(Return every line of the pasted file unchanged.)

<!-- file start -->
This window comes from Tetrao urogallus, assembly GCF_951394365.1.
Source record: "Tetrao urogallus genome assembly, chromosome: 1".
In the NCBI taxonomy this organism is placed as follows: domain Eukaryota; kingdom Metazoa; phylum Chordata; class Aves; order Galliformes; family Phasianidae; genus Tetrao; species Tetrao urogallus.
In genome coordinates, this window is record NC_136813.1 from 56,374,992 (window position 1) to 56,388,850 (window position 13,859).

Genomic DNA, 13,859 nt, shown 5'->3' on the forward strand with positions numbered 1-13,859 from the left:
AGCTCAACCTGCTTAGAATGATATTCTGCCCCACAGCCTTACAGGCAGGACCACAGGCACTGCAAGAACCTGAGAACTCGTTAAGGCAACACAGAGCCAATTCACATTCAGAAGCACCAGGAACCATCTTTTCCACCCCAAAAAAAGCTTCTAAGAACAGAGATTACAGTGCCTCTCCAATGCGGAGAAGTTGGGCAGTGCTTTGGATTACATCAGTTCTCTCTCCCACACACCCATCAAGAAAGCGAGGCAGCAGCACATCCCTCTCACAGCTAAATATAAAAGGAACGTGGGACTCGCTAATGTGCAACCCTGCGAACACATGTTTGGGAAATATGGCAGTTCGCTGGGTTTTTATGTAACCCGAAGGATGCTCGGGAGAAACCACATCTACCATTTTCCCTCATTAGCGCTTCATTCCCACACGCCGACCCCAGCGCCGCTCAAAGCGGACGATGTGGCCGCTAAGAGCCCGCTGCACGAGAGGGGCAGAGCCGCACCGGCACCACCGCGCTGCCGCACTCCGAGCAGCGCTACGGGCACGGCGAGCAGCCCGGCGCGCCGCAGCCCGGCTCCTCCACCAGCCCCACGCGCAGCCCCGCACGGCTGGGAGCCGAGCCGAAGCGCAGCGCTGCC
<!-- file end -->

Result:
This window comes from Tetrao urogallus, assembly GCF_951394365.1.
Source record: "Tetrao urogallus genome assembly, chromosome: 1".
In the NCBI taxonomy this organism is placed as follows: domain Eukaryota; kingdom Metazoa; phylum Chordata; class Aves; order Galliformes; family Phasianidae; genus Tetrao; species Tetrao urogallus.
In genome coordinates, this window is record NC_136813.1 from 56,374,992 (window position 1) to 56,388,850 (window position 13,859).

Genomic DNA, 13,859 nt, shown 5'->3' on the forward strand with positions numbered 1-13,859 from the left:
AGCTCAACCTGCTTAGAATGATATTCTGCCCCACAGCCTTACAGGCAGGACCACAGGCACTGCAAGAACCTGAGAACTCGTTAAGGCAACACAGAGCCAATTCACATTCAGAAGCACCAGGAACCATCTTTTCCACCCCAAAAAAAGCTTCTAAGAACAGAGATTACAGTGCCTCTCCAATGCGGAGAAGTTGGGCAGTGCTTTGGATTACATCAGTTCTCTCTCCCACACACCCATCAAGAAAGCGAGGCAGCAGCACATCCCTCTCACAGCTAAATATAAAAGGAACGTGGGACTCGCTAATGTGCAACCCTGCGAACACATGTTTGGGAAATATGGCAGTTCGCTGGGTTTTTATGTAACCCGAAGGATGCTCGGGAGAAACCACATCTACCATTTTCCCTCATTAGCGCTTCATTCCCACACGCCGACCCCAGCGCCGCTCAAAGCGGACGATGTGGCCGCTAAGAGCCCGCTGCACGAGAGGGGCAGAGCCGCACCGGCACCACCGCGCTGCCGCACTCCGAGCAGCGCTACGGGCACGGCGAGCAGCCCGGCGCGCCGCAGCCCGGCTCCTCCACCAGCCCCACGCGCAGCCCCGCACGGCTGGGAGCCGAGCCGAAGCGCAGCGCTGCC